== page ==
We've moved from Baltimore, Maryland USA to Venice, Italy in pursuit of living our dream!


Monday, November 23, 2015

Meet the Venetian artist behind the doors of Plum Plum Creations

Often the best things about Venice are the surprises that come when you are lucky enough to get a peek behind a closed door.  I'd say one of those was the day I was invited to meet Arianna Sautariello at her studio tucked back in a far corner of  Cannaregio, not far from the Church of Maddonna dell'Orto.

Arianna is the creative genius of Plum Plum Creations, her endeavor to share her original engravings, drawings, paintings, photographs, and sculptures.  I'd seen a watercolor of hers and was so intrigued by it I couldn't wait to meet this talented artist. Arianna and her husband Nicolo graciously spent time explaining the techniques Arianna uses and the complexities of her work while Arianna demonstrated her print making.

The first engraving she showed me was a commissioned creation for a local hotel. She starts with a hand drawn detailed sketch, which is then transferred to a piece of metal (copperplate) upon which she etches the drawing line by line. Arianna still uses the printing techniques of the 1500's called calcografia.

While we surround ourselves with modern technology every day, stepping into Arianna's studio is like taking a step back in time. She's preserving an old art form while she uses it to express what she sees and feels in current day Venice.








Arianna at work


A look at the printing process - each print done individually. 

A finished etching


Watercolors of Venice





Arianna's paintings and etching capture all the architectural elements of Venice in fine detail, and yet they also exhibit her unique style.

Next time you are in Venice, take a walk in one of the lesser known neighborhoods to meet one of Venice's special artisans. Instead of taking home a mass produced mask for a souvenir, consider purchasing one of Arianna's engravings or watercolors.  These also the make perfect gifts for someone you know who loves Venice.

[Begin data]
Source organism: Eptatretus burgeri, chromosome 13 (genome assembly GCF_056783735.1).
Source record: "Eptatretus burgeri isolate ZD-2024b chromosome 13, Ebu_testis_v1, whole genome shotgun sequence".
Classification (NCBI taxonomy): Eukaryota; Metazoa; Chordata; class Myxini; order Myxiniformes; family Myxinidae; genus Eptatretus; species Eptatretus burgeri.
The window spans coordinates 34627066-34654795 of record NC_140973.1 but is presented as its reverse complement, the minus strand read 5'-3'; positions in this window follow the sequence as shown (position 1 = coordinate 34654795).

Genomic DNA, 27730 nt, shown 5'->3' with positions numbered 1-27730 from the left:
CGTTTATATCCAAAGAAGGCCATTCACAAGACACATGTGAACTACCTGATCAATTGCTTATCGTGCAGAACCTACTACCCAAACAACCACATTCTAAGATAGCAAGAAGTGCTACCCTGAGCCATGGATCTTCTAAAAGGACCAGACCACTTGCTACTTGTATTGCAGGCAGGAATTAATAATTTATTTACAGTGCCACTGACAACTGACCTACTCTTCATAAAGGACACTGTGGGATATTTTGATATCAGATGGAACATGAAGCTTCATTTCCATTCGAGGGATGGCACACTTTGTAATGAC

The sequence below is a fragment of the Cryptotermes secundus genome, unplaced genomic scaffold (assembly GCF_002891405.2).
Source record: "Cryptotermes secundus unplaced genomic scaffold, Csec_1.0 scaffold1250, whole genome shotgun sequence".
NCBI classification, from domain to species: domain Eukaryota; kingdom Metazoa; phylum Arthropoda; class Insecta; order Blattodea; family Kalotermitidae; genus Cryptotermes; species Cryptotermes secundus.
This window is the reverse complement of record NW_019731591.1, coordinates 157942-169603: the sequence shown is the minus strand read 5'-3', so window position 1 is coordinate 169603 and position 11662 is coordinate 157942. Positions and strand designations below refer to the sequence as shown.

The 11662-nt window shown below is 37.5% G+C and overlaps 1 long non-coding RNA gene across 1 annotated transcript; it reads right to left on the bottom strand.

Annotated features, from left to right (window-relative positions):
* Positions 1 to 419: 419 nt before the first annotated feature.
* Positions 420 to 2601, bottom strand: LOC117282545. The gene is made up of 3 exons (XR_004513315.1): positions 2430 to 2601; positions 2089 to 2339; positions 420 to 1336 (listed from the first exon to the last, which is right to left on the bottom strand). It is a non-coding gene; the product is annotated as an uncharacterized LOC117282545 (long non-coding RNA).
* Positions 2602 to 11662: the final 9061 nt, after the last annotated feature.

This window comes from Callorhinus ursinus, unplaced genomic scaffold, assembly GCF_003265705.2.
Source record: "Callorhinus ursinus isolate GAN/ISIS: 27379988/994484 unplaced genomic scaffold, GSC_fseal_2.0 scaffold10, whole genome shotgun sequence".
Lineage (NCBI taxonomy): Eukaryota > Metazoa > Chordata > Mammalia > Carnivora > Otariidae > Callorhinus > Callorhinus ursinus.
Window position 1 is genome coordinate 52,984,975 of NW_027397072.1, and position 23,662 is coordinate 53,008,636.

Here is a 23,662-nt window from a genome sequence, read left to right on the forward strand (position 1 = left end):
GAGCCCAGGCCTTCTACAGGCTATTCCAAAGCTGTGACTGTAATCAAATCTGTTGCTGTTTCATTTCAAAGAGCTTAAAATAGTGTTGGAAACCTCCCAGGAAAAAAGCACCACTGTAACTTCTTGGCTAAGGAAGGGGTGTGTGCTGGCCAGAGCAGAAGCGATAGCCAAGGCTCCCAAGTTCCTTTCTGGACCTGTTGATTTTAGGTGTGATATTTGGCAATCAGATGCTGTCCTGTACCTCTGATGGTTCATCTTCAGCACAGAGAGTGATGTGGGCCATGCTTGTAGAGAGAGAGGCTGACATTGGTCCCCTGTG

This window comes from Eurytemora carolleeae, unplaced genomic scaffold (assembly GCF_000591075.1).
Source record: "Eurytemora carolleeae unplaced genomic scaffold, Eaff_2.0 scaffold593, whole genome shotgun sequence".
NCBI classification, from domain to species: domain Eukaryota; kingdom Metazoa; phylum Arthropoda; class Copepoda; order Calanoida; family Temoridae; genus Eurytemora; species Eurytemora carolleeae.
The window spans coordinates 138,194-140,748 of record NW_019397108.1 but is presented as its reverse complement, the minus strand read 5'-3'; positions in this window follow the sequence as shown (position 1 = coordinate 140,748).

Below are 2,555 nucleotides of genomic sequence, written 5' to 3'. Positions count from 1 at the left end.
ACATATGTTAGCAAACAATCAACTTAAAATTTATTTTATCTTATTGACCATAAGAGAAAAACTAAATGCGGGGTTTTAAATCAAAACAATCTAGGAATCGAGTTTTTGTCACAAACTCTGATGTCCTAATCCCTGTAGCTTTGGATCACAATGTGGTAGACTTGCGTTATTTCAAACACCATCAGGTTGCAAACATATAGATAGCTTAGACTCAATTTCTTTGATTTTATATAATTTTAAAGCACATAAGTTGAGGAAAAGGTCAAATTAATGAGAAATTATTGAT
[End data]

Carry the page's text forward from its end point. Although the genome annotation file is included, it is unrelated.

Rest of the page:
You can tour Arianna's studio with her and see first hand how she creates her beautiful engravings. Please see  her website at Plum Plum Creations for more information or to purchase any of her marvelous creations for yourself.

Grazie, Arianna! 

Monday, November 2, 2015

All Saints' Day and All Souls' Day

When I checked my email this morning, I found a message from one of the Italian language websites I subscribe to containing some vocabulary and a brief video related to the two big holiday's All Saints' Day and All Souls' Day on November 1 and 2.

All Saints' Day (Festa di Ognissanti), November 1, is the day Catholics honor all saints known and unknown. All Souls' Day (Commemorazione dei Defunti), November 2 is the day to remember dead loved ones, when everyone and their brother will be taking chrysanthemums to the cemetery.

These are two huge holidays in Italy. The first, Festa di Ognissanti is not only a religious holiday, but also a national holiday meaning banks, offices and schools are closed.

I attempt to do something each day to improve my Italian so this was perfect for today. I clicked open the message and looked over the vocabulary list. The list is helpful:

crisantemo - chrysanthemum
ognissanti - All Saints Day
regalo - present
candela - candle
visitare al cimitero -  visit the cemetery
anima- soul
castagna arrosto -roasted chestnut
pregare- to pray
onorare i defunti- honor the deceased
tomba- tomb
andare al mesa -  go to mass
pulire la tomba - clean the grave
biscotto di Ognissanti- all Saints Day cookie otherwise known as  Ossi dei Morti or  bones of the dead

The video contains both Italian and English translations.  If you are learning Italian, I've included the links to both of these here:

http://www.italianpod101.com/italian-vocabulary-lists/all-saints-day

https://www.youtube.com/watch?v=SNaY3CwGbVU

And also a recipe for the  Ossi dei morti cookies,  http://www.foodnetwork.com/recipes/mario-batali/ossi-dei-morti-recipe.html

Ossi di Morti (Bones of the Dead cookies)


In Italy, if you were named after a saint then you not only get to celebrate your birthday every day, but you also get a bonus celebration on your Saints Day. I got curious whether there was a Saint Karen.  A little bit of Internet research turned up the answer.  No, there isn't. Karen could, however,  be celebrated on St. Katherine of Sienna's day since Karen is a derivative of Katherine.  Please, we need a Saint Karen.

Interestingly, the Internet also turned up a few websites that sell Saint medallions, and there is a Saint Karen medal for sale.  Two websites also mention Saint Karen is either the patron saint of philanthropists or the patron saint of love, romance and intimate relationships. Hmmm.



The only other slightly interesting fact I turned up is that Venice's ACTV, the company that runs the vaporettos, runs an express boat to San Michele,  the cemetery island, from October 31 and November 2, to make it convenient for you to take those flowers to the dearly departed. Line DE runs from the Lido, Fondamenta Nove, and also Piazzale Roma.   Just in case you were wondering, "DE" stands for "Defunti" or deceased.  The deceased line. Makes perfect sense.